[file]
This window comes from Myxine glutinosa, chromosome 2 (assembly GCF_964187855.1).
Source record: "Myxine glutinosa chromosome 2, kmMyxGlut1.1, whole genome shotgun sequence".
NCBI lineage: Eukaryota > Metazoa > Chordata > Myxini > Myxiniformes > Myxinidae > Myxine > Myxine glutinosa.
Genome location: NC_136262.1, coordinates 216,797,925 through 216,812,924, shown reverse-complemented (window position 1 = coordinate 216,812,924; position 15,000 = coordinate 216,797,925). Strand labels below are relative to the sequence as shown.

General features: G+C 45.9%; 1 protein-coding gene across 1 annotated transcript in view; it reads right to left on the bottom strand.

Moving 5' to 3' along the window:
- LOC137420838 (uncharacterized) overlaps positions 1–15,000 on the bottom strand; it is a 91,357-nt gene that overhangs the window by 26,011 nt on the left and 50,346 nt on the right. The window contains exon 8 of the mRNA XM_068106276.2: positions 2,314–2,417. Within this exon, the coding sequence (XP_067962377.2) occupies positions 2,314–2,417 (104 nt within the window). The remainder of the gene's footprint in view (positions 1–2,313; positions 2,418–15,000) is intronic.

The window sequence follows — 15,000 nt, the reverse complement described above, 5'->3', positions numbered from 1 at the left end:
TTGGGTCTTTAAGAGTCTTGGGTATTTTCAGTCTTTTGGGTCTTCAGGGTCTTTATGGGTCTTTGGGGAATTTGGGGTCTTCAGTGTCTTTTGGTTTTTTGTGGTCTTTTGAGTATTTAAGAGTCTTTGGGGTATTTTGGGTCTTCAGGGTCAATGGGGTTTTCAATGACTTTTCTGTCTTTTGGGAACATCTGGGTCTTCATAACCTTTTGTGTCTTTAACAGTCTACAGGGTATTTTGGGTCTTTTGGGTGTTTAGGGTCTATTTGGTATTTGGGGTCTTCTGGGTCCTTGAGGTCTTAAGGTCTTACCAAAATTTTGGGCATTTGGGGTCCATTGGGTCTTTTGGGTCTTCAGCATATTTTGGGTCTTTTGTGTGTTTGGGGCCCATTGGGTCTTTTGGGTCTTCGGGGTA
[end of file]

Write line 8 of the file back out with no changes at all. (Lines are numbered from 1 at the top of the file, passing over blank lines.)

The window sequence follows — 15,000 nt, the reverse complement described above, 5'->3', positions numbered from 1 at the left end: